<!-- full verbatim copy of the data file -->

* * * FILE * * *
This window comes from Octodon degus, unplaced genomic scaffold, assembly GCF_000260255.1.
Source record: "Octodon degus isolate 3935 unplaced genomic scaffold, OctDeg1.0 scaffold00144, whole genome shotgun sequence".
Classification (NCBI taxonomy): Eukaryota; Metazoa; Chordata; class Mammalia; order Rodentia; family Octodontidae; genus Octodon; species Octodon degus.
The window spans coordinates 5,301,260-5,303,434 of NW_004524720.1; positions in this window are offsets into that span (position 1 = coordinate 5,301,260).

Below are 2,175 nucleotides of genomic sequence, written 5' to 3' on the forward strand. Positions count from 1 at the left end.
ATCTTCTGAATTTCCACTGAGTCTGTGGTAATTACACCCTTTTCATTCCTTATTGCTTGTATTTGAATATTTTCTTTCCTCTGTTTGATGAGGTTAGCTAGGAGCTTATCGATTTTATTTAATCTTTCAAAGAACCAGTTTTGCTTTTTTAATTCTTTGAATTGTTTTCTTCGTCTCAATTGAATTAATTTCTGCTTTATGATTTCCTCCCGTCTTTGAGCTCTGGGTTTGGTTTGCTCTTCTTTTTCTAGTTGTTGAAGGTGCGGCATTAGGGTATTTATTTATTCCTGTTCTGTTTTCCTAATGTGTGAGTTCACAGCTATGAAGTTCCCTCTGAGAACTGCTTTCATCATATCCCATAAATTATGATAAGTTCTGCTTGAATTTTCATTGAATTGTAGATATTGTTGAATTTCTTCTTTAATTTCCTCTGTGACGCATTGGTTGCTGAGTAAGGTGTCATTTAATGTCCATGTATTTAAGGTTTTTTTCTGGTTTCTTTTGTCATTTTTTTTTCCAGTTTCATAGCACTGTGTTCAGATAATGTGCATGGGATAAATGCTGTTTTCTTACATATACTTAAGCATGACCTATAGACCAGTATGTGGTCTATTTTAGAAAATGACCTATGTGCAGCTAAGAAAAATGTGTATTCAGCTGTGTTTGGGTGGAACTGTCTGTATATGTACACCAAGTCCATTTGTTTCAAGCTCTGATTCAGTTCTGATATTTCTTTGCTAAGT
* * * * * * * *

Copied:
This window comes from Octodon degus, unplaced genomic scaffold, assembly GCF_000260255.1.
Source record: "Octodon degus isolate 3935 unplaced genomic scaffold, OctDeg1.0 scaffold00144, whole genome shotgun sequence".
Classification (NCBI taxonomy): Eukaryota; Metazoa; Chordata; class Mammalia; order Rodentia; family Octodontidae; genus Octodon; species Octodon degus.
The window spans coordinates 5,301,260-5,303,434 of NW_004524720.1; positions in this window are offsets into that span (position 1 = coordinate 5,301,260).

Below are 2,175 nucleotides of genomic sequence, written 5' to 3' on the forward strand. Positions count from 1 at the left end.
ATCTTCTGAATTTCCACTGAGTCTGTGGTAATTACACCCTTTTCATTCCTTATTGCTTGTATTTGAATATTTTCTTTCCTCTGTTTGATGAGGTTAGCTAGGAGCTTATCGATTTTATTTAATCTTTCAAAGAACCAGTTTTGCTTTTTTAATTCTTTGAATTGTTTTCTTCGTCTCAATTGAATTAATTTCTGCTTTATGATTTCCTCCCGTCTTTGAGCTCTGGGTTTGGTTTGCTCTTCTTTTTCTAGTTGTTGAAGGTGCGGCATTAGGGTATTTATTTATTCCTGTTCTGTTTTCCTAATGTGTGAGTTCACAGCTATGAAGTTCCCTCTGAGAACTGCTTTCATCATATCCCATAAATTATGATAAGTTCTGCTTGAATTTTCATTGAATTGTAGATATTGTTGAATTTCTTCTTTAATTTCCTCTGTGACGCATTGGTTGCTGAGTAAGGTGTCATTTAATGTCCATGTATTTAAGGTTTTTTTCTGGTTTCTTTTGTCATTTTTTTTTCCAGTTTCATAGCACTGTGTTCAGATAATGTGCATGGGATAAATGCTGTTTTCTTACATATACTTAAGCATGACCTATAGACCAGTATGTGGTCTATTTTAGAAAATGACCTATGTGCAGCTAAGAAAAATGTGTATTCAGCTGTGTTTGGGTGGAACTGTCTGTATATGTACACCAAGTCCATTTGTTTCAAGCTCTGATTCAGTTCTGATATTTCTTTGCTAAGT